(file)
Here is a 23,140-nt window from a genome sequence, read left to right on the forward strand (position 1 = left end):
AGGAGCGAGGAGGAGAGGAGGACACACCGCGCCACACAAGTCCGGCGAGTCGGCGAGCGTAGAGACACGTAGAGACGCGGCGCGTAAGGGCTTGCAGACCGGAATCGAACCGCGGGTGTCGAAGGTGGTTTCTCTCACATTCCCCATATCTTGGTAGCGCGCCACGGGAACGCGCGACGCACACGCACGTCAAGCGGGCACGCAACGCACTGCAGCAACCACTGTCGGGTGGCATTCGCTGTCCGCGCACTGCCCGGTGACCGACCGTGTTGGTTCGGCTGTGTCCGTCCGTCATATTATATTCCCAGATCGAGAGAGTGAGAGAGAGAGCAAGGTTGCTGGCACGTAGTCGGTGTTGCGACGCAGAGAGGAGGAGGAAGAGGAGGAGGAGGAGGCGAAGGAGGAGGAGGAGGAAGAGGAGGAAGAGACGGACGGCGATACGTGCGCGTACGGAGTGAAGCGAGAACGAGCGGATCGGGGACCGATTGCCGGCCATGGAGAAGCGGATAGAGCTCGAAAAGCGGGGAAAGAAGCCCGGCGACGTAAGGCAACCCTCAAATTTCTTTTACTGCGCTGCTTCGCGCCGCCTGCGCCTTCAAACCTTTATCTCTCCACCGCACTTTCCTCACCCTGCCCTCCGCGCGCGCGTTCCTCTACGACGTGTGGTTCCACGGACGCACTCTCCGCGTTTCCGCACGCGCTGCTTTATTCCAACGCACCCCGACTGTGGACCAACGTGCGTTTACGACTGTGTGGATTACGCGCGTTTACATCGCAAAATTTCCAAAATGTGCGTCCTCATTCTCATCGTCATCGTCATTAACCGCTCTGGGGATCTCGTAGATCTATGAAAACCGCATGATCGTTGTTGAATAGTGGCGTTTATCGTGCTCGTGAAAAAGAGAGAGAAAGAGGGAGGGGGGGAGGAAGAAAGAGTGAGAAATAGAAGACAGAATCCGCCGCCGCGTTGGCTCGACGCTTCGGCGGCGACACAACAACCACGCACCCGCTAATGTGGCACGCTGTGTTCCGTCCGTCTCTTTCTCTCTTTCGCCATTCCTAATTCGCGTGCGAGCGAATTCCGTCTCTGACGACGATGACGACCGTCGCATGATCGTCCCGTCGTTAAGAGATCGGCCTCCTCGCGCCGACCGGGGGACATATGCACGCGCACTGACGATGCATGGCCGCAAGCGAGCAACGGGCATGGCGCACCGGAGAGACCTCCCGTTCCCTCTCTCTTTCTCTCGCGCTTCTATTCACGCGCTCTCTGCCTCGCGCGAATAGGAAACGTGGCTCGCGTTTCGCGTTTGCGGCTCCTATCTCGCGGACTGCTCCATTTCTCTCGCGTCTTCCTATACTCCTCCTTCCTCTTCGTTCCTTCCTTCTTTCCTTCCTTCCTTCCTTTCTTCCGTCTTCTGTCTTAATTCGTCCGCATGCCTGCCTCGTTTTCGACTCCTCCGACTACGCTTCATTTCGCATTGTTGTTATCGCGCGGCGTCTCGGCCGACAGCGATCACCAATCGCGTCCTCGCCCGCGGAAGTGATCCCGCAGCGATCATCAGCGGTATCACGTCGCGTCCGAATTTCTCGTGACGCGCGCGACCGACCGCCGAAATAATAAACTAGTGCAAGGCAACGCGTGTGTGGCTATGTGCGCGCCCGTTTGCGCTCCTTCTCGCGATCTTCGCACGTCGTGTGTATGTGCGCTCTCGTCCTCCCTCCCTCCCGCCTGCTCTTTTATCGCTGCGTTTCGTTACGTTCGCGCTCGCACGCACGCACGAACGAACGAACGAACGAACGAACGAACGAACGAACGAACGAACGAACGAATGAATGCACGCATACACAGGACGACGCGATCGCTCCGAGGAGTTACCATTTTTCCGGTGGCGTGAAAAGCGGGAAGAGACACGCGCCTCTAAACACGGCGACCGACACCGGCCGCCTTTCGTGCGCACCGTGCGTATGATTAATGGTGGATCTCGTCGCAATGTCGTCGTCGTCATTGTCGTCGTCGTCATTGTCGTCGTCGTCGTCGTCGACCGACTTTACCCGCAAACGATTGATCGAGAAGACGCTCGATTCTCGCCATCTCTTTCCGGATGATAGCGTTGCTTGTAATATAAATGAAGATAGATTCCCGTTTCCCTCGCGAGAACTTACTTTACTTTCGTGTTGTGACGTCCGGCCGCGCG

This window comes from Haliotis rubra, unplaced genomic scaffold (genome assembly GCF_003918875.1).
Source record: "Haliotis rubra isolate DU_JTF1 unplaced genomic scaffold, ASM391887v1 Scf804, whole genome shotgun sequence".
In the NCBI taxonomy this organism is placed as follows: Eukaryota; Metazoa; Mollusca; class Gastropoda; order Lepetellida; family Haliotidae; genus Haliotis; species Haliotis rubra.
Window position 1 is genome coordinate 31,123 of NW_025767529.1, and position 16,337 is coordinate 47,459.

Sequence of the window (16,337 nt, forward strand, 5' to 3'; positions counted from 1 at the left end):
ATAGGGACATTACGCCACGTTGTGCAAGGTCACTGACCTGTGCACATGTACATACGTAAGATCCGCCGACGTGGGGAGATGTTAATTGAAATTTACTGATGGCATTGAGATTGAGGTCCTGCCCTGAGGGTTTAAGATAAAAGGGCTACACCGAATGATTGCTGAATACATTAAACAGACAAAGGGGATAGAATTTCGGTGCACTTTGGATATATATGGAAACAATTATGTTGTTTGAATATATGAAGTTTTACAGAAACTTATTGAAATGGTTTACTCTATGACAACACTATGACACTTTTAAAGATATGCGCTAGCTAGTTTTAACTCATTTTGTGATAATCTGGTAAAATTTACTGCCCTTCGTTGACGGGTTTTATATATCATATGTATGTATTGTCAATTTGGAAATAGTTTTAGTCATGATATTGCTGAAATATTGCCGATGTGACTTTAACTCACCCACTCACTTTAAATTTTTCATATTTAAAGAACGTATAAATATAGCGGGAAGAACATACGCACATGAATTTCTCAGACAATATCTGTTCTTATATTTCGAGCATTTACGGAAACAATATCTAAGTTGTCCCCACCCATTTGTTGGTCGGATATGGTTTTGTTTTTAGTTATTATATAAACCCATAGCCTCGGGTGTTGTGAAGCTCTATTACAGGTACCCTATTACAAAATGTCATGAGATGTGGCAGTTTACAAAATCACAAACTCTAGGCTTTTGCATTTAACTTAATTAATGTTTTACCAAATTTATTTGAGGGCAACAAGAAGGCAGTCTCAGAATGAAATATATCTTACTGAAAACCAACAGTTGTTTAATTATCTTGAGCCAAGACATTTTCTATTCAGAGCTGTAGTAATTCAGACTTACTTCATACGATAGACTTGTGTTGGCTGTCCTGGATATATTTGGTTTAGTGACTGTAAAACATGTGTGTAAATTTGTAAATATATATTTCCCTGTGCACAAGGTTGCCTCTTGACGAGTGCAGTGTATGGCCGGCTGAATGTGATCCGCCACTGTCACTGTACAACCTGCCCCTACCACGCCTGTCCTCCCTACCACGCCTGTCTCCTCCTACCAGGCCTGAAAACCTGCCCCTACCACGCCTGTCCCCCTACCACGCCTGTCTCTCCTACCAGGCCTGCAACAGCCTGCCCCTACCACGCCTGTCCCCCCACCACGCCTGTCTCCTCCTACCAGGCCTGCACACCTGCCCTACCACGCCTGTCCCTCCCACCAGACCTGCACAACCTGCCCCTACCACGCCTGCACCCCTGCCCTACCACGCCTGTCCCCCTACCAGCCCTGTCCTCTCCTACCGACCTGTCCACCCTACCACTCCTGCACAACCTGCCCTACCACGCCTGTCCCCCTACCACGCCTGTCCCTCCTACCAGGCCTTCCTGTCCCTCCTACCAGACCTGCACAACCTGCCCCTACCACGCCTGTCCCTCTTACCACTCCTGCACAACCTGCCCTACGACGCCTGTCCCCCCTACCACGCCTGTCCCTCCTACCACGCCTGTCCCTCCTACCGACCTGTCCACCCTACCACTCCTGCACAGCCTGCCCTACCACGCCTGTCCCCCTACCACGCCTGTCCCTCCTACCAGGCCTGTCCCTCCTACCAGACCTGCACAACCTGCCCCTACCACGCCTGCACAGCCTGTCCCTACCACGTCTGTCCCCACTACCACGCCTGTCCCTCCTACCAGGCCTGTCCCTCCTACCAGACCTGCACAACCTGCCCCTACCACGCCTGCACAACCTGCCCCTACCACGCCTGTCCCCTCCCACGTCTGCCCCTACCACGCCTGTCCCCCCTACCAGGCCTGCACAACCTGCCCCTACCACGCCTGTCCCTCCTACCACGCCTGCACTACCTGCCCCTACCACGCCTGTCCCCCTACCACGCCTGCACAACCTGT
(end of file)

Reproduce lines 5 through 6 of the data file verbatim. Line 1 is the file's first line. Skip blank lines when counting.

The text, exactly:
In the NCBI taxonomy this organism is placed as follows: Eukaryota; Metazoa; Mollusca; class Gastropoda; order Lepetellida; family Haliotidae; genus Haliotis; species Haliotis rubra.
Window position 1 is genome coordinate 31,123 of NW_025767529.1, and position 16,337 is coordinate 47,459.